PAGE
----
For much of the public, and even much of the small business community just trying to make payroll, they likely have no idea that the Biden Administration is set to embark on a series of transformative battles against the monopolies whose thumbs they’re under. But if Democrats are going to take on antitrust in a big way, the politics needs to match their policy ambitions.

Democrats lose out if they let a quiet bureaucratic rearguard action play out behind the scenes while the Chamber of Commerce launches public broadside after broadside. As powerful corporations from Amazon to 7-11 to Walgreens to Tyson squeeze and bully the small businesses in their orbits, Democrats can win new supporters by familiarizing themselves with abuses of monopolistic actors, calling out those abusers by name, and embracing the fruits of the labor of a new generation of fearless enforcers.

Economic Populism is the Path Forward

To improve Democrats’ political appeal and move in a policy direction that approximates the scale of the challenges we face, Democrats must re-consider both how they confront power and brandish power.

Think back to Trump’s derision of corporate giants. And now reflect upon the last time you heard Democratic leaders name and scold a large corporation’s bad behavior. In a press conference marking one year of his presidency, Joe Biden talked for more than an hour and a half without mentioning a single corporation by name, except to scold the empty political coverage of MSNBC and Fox News.

When the Biden Administration showed more gumption in deploying the bully pulpit against large meatpacking monopolies that have raised prices dramatically over the past year, it seemed to have an effect, as prices dropped for meat even as they continued to rise in similar sectors.

Democrats have no reason to shy away from fighting corporate monopolies by name to help make crystal clear who they are fighting for. Corporate giants have flexed their “pricing power” to make money hand over fist during the pandemic and outright price-gouge. They have used their excess profits to hike executive pay, buy up competitors, and jack up stock prices through stock buybacks and dividends. And they are more than happy to attack Democrats by name for supposedly causing inflation when their own corporate profiteering deserves a big part of the blame, something a majority of Americans agree with.

At the same time, this past year has seen more than 100,000 workers go on strike for better pay and working conditions. What a missed opportunity for so many Democrats to not go and stand on the picket lines with them. Workers were taking the lead with great courage and showing the way to confront abusive mega-corporations, but too often Democrats were either absent or tepid in support. And when we shrink back from the role expected of us to stand with working people, the penalty is harsher against us.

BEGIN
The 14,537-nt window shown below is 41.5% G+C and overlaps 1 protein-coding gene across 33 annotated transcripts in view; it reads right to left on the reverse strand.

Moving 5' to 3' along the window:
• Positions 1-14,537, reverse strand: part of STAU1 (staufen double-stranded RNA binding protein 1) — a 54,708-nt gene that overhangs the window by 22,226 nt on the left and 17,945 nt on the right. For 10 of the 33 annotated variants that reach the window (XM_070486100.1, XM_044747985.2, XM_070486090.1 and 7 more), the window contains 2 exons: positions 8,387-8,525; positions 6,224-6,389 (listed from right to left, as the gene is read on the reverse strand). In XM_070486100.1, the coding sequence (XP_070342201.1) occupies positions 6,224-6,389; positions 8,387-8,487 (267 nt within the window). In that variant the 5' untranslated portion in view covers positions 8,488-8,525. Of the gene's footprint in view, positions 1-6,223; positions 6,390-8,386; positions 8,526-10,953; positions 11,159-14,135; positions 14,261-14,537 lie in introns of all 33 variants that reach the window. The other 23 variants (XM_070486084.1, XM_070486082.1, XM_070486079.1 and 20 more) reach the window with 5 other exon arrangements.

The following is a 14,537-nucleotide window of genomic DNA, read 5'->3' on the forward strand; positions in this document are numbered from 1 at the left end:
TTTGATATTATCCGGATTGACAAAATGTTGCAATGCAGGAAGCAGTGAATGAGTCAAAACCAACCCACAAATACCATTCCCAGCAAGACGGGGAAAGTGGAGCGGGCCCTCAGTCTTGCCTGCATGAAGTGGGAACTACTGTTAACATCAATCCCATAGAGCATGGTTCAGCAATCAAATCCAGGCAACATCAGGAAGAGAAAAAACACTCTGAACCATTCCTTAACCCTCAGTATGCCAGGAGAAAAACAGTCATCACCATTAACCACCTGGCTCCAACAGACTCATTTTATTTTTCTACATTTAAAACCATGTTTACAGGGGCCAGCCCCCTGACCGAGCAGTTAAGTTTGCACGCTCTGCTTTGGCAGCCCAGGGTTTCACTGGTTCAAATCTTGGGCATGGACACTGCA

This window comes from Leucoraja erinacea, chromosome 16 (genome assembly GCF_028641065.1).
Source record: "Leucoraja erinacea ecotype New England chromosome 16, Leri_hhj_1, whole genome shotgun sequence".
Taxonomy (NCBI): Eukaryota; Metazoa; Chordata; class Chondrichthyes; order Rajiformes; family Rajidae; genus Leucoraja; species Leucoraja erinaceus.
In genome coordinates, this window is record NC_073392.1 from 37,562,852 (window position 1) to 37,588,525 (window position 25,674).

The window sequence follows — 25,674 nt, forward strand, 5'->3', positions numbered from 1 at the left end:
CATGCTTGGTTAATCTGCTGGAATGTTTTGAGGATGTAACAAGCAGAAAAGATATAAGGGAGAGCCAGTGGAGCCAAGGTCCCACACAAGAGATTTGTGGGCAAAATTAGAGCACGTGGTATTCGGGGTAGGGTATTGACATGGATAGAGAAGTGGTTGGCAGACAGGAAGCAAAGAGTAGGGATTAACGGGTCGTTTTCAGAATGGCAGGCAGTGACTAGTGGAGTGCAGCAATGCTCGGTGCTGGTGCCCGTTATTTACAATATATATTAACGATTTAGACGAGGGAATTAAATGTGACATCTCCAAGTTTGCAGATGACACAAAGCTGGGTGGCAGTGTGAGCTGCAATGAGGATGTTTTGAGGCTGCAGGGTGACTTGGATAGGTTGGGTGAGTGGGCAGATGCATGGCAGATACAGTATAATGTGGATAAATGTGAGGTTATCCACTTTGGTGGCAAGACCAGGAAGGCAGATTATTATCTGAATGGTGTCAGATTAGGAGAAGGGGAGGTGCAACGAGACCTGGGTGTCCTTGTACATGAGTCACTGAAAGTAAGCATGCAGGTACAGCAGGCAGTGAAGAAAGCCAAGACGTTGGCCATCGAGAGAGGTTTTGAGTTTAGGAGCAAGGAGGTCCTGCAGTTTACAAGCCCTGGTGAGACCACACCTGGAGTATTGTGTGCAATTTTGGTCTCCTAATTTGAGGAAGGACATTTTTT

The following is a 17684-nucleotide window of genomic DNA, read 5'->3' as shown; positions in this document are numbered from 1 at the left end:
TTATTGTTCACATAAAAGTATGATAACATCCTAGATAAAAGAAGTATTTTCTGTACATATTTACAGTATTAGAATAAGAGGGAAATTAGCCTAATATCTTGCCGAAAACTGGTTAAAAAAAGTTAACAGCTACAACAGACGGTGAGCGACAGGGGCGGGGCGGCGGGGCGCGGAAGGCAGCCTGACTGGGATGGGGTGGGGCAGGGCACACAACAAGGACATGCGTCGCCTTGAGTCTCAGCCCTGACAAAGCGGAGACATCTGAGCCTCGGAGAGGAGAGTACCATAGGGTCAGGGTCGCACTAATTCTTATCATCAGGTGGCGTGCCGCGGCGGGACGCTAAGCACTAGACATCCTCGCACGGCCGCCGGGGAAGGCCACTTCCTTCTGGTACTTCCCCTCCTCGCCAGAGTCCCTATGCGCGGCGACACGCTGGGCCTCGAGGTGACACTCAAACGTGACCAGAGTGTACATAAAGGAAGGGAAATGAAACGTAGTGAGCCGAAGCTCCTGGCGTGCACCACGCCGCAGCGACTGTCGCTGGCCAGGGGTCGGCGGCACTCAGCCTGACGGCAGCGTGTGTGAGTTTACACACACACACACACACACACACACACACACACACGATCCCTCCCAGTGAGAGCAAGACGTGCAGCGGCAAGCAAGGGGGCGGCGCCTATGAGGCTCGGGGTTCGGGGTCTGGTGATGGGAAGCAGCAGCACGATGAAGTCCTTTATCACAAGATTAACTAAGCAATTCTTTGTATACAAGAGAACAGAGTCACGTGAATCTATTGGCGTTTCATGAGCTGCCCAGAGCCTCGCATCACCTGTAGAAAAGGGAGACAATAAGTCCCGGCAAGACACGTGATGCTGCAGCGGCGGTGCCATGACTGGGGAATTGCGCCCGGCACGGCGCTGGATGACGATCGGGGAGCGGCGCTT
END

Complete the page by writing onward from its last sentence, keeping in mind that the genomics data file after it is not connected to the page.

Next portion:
So you might be left to ask: What’s holding most Democrats back from calling out corporate power that unites John Deere workers with farmers whom Deere prevents from repairing their own equipment? That unites exploited Uber drivers with restaurateurs who are furious at voracious fees from delivery app platforms? That unites independent pharmacists fighting predatory middlemen with patients sick and tired of outrageous drug prices? For some, the answer is as simple as it looks. Coziness with corporate power is the most comfortable fit. But for others in the Democratic Party of good conscience, the problem is risk averseness—an unwillingness to take an action that might be perceived as outside of the norm.

Too many Democrats are afraid of shaking up the norms of wielding power. The argument against not doing something is because “that’s not the way it’s been done.” We don’t go to pickets with striking workers because no one’s done that recently. We don’t call out abuses of corporate power by name because it’s somehow deemed improper or uncouth. That’s not how it was done in the Clinton and Obama administrations. Confrontation with power is a time and resource suck. Well, it’s time to change that mentality, before it’s too late.

Think about how often you’ve heard Democrats defer to the wisdom of science, or the wisdom of economics, or the wisdom of a Senate parliamentarian. Wanting facts is important; but all too often, the rhetoric of “believing in science” or “listening to the economists” or deference to bureaucracy is code for deferring value-based judgment and leadership. It is a desire to be perceived as neutral or “fair-minded” that many voters see as weakness. And it is the acceptance of a status quo governance style which promises that nothing will fundamentally change.

This deference to bureaucracy is crippling economic progressivism due to the corporate and conservative ideological capture of many parts of government. Corporate influence can be seen in the drug approval process at the FDA, in economic assessments of the CBO, in lack of oversight by the FAA, the subservience of the U.S. Postal Service, the deference to a legislative filibuster, and so on. Everywhere you turn your head, the status quo has trended in the direction of compromising with corporate power or ceding to it.

In the years ahead, economic populists must take the wheel of the Democratic Party by promising to wield government power competently and disruptively for the benefit of working Americans. When we embrace economic populism with a steadfast desire to deliver for the working class, it will change how we recruit candidates, staff, and leaders. And it will change the direction of the party for the better.

Sarah Miller is the Executive Director and Founder of the American Economic Liberties Project. More in Democracy Journal by Sarah Miller. 

Faiz Shakir is senior advisor to Bernie Sanders and executive director of the nonprofit media organization More Perfect Union. More in Democracy Journal by Faiz Shakir.